Image: Woman reading from her computer screen with cup in hand. (Shutterstock  377318731)

As the Days of Awe continue, sometimes we can get a kind of soul-freeze. We know we need to atone for something, but we can’t think what. Our minds go blank. What did I do? What did I fail to do? Why can’t I think?

One traditional approach to this situation is to look at lists of mitzvot or lists of sins. That is the way the Vidui is structured, for instance, to help us go through an “alphabet of sins” and realize our own. It is a prayer, but it is also a catalogue, designed to help us see ourselves more clearly.

I recently learned about an interesting resource online that can be a real help with heshbon hanefesh, the accounting of the soul. That resource is AtoneNet.com. It is a place where people anonymously confess their sins, which are then posted to the scroll of sins.

Some are heartrending. Some are trivial. Some aren’t really sins. But they can be remarkably effective at shaking loose that soul-freeze, showing us our own sins in the words of others.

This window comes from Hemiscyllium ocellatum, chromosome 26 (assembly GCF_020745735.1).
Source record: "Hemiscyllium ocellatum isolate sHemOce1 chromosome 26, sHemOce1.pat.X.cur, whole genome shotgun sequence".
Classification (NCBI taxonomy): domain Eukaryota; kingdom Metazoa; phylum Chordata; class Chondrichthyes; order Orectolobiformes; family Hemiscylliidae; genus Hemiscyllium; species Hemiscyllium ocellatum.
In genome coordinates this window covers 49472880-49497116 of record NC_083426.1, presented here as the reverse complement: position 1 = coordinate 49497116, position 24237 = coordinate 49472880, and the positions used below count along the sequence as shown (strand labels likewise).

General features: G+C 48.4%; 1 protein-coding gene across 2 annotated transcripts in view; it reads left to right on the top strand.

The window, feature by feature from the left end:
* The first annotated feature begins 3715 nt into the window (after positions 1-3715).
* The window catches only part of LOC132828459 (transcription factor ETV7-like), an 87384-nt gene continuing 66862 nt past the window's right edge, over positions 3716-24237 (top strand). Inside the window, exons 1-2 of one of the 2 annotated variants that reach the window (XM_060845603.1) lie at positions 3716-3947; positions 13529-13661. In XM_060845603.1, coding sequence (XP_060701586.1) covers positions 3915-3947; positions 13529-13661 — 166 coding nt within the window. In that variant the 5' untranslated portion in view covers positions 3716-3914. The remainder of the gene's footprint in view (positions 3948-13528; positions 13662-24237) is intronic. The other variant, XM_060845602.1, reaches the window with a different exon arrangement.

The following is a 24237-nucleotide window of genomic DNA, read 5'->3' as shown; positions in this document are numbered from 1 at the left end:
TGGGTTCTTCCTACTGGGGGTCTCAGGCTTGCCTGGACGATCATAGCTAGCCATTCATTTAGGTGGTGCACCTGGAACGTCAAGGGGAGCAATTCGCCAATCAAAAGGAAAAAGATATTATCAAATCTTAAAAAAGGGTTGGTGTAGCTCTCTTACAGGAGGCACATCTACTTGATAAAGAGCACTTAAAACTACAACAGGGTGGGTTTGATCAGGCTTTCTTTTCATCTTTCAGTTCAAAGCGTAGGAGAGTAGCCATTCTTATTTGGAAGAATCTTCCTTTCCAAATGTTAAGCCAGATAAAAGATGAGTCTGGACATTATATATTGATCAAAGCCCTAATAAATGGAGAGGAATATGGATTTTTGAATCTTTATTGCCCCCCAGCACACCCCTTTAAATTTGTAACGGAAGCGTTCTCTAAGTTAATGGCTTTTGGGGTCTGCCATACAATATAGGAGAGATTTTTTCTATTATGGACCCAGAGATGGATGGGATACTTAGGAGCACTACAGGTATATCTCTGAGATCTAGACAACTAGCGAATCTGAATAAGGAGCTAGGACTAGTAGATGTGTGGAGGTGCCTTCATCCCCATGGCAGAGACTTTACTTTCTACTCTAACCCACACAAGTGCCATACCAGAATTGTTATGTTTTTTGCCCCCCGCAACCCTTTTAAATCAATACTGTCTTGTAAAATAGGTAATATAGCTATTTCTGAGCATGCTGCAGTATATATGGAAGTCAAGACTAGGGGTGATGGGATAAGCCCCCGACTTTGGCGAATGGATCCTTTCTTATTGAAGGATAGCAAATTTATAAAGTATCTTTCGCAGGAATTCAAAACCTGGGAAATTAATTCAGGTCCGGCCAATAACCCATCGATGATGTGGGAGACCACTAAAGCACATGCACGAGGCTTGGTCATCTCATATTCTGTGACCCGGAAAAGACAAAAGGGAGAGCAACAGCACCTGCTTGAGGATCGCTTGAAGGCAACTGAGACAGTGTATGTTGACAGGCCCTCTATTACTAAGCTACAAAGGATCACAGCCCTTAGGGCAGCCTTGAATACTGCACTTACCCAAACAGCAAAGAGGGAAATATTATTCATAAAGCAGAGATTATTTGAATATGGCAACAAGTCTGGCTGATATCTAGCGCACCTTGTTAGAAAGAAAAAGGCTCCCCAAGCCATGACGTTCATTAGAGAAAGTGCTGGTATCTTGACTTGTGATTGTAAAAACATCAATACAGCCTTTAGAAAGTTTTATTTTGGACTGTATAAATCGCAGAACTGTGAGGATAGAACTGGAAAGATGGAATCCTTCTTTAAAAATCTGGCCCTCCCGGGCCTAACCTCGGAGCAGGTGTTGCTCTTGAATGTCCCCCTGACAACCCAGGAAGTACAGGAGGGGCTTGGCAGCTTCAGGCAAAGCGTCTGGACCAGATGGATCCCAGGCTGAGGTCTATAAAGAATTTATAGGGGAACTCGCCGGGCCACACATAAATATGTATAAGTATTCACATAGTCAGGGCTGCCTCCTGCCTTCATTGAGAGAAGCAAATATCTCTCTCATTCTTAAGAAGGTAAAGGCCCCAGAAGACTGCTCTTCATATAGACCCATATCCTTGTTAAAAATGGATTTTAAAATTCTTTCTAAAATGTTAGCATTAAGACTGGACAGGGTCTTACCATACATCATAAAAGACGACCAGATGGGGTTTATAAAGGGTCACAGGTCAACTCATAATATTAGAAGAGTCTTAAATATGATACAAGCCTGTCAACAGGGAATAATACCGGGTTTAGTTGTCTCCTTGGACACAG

For example, this confession gave me plenty to ask myself:

I’m sorry I wasted so much time on social media, engaging in bittul Torah, rechilus, lashon hara, and filling my own mind and heart with negativity that doesn’t actually help anyone.

Translated, it means:

“I’m sorry I wasted so much time on social media, engaging in timewasting that could have been spent learning Torah, gossip, spreading rumors and unnecessary talk about others, and filling my own mind and heart with negativity that doesn’t actually help anyone.”

As a person who uses social media a great deal, this one gave me a lot to consider. Do I waste time on social media? Do I talk more than I learn? Do I engage in gossip there? Repeat poorly-sourced rumors? What AM I doing with social media – am I spreading Torah or indulging an addiction? And what is social media doing to or for me? Could I make better use of my time?

Should you choose to confess a sin on AtoneNet, it is important to remember that when a sin is against another person, it is not enough simply to confess it anonymously. For sins against another person or against ourselves a complete process of teshuvah is important.

Yom Kippur atones for transgressions between a person and God, but for a transgression against one’s neighbor, Yom Kippur cannot atone, until he appeases his neighbor. – M. Yoma 8:9

However we choose to do heshbon hanefesh, this is the time! Examine our hearts, check our calendars and checkbooks, think deeply about the patterns in our lives, and do the great work of teshuvah, which ultimately heals not only ourselves, but the world.

 

Advertisements